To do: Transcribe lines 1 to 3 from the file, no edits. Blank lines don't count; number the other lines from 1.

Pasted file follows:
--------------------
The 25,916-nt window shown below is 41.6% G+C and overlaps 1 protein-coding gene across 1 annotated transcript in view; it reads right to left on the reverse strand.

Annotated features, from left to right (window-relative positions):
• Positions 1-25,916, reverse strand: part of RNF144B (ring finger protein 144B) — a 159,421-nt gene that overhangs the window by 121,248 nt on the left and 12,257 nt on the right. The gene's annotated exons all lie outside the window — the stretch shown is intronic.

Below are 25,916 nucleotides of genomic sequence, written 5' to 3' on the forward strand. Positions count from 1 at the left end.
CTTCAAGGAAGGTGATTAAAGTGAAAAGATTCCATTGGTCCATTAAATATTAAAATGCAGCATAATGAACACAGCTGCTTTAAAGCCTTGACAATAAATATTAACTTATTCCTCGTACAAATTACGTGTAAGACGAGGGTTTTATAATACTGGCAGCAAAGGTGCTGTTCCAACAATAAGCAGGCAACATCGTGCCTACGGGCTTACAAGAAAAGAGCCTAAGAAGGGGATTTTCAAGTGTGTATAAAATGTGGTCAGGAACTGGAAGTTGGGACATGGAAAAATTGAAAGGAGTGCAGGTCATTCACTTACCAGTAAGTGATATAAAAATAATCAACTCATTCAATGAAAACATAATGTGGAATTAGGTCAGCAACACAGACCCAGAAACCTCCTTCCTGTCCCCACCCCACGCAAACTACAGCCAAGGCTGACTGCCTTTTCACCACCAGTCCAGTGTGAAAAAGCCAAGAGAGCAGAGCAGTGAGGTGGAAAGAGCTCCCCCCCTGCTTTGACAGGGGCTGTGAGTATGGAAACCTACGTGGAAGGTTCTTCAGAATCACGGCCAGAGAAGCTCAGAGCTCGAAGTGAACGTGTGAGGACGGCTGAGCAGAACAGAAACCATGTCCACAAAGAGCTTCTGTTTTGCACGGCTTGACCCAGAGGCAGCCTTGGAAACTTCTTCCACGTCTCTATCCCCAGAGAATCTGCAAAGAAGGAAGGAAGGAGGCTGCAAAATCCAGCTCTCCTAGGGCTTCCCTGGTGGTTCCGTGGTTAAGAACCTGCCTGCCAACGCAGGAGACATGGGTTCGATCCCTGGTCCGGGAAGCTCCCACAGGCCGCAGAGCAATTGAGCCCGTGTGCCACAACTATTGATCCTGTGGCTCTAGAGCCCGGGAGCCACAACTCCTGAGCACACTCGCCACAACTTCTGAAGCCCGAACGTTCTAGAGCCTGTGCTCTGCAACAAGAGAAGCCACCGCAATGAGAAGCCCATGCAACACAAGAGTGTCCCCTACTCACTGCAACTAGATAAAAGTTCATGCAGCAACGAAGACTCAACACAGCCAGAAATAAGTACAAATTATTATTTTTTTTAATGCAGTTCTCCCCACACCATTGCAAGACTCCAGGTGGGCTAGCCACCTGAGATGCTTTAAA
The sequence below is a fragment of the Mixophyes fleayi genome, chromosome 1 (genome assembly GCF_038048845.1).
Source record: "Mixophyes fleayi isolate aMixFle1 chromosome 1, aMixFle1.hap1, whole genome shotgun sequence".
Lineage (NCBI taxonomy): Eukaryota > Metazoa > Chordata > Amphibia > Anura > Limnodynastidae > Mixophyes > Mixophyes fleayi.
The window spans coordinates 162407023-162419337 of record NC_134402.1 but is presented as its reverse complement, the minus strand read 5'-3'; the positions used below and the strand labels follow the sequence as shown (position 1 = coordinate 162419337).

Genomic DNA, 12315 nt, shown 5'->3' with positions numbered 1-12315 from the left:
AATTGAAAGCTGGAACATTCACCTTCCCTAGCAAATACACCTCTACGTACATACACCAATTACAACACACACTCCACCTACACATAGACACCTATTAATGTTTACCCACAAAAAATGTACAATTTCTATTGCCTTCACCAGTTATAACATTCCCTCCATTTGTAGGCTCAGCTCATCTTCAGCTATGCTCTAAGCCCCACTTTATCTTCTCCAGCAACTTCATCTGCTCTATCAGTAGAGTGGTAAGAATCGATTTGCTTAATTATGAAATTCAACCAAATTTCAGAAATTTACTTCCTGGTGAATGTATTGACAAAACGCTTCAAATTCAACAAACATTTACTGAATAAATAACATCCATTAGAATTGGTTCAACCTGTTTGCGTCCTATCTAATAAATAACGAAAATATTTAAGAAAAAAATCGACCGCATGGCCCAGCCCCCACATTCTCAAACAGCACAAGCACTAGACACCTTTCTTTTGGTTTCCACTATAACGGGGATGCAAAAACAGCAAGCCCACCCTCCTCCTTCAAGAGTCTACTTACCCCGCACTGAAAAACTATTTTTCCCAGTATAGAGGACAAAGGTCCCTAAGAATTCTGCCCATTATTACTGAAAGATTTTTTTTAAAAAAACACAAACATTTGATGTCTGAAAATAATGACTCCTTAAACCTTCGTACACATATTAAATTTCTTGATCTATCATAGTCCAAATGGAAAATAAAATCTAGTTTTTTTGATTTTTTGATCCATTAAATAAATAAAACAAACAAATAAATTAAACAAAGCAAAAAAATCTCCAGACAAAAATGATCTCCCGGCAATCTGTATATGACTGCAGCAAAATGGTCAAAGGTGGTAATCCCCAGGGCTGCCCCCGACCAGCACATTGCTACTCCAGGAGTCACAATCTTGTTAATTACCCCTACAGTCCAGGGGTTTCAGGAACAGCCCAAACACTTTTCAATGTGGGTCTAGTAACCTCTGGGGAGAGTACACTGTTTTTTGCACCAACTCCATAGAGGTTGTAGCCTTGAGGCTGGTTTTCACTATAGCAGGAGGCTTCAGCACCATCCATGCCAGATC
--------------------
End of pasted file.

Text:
The 25,916-nt window shown below is 41.6% G+C and overlaps 1 protein-coding gene across 1 annotated transcript in view; it reads right to left on the reverse strand.

Annotated features, from left to right (window-relative positions):
• Positions 1-25,916, reverse strand: part of RNF144B (ring finger protein 144B) — a 159,421-nt gene that overhangs the window by 121,248 nt on the left and 12,257 nt on the right. The gene's annotated exons all lie outside the window — the stretch shown is intronic.